ML for Pandemics
As healthcare data are acquired in ever-growing quantities, new classes of AI algorithm are required to help humans understand and model these complex datasets to address the urgent demands of medicine during pandemics such as the recent COVID-19. Datasets can include recordings from millions of patients, whereby it becomes necessary to adopt new approaches to modelling. This seminar will introduce new developments in the rapidly-growing field of (non-imaging) "Clinical AI", demonstrating how data scientists can benefit from having "AI to help train the AI"; that is, machine learning networks involved in the construction of new machine learning networks. It will demonstrate successful projects that have been translated into healthcare practice for the COVID-19 pandemic, and highlight on-going international developments in the field, with examples from collaborative work at the Hong Kong Centre for Cerebro-cardiovascular Engineering.
Professor David Clifton is Professor of Clinical Machine Learning and leads the Computational Health Informatics (CHI) Lab. He is OCC Fellow in AI & ML at Reuben College, a Research Fellow of the Royal Academy of Engineering, Visiting Chair in AI for Health at the University of Manchester, and a Fellow of Fudan University, China. He studied Information Engineering at Oxford's Department of Engineering Science, supervised by Professor Lionel Tarassenko CBE. His research focuses on 'AI for healthcare'.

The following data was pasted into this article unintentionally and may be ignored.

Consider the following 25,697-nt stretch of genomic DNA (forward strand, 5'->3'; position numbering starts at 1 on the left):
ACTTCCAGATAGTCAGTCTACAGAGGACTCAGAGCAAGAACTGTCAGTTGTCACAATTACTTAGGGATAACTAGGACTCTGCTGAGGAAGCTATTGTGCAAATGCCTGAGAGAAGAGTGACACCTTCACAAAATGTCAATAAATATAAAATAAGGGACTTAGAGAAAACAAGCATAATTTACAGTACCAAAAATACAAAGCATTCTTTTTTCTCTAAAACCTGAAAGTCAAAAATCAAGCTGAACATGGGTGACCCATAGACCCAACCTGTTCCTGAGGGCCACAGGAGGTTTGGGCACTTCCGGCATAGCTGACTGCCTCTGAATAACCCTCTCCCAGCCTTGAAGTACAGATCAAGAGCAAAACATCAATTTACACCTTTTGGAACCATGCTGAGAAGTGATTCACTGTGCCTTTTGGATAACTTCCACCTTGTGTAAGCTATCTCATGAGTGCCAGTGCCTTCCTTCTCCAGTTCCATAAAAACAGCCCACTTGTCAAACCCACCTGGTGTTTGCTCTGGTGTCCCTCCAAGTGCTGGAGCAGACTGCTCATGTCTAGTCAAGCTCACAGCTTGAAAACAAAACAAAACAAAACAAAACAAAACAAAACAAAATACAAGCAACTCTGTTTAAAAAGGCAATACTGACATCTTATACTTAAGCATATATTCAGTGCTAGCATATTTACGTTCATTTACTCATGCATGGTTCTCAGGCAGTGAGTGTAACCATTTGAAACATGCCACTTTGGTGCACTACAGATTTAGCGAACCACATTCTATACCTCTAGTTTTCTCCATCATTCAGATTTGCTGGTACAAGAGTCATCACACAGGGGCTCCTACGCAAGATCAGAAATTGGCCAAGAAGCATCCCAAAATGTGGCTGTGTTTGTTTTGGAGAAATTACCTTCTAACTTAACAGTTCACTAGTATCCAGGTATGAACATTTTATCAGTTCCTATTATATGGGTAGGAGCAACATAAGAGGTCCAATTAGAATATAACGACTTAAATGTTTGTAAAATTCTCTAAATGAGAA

In 2018, the CHI Lab opened its second site, in Suzhou (China), with support from the Chinese government. In 2019, the Wellcome Trust's first ""Flagship Centre"" was announced, which joins CHI Lab to the Oxford University Clinical Research Unit in Vietnam, focused on AI for healthcare in resource-constrained settings.
He is a Grand Challenge awardee from the UK Engineering and Physical Sciences Research Council, which is an EPSRC Fellowship that provides long-term strategic support for nine ""future leaders in healthcare."" He was joint winner of the inaugural ""Vice-Chancellor's Innovation Prize"", which identifies the best interdisciplinary research across the entirety of the University of Oxford.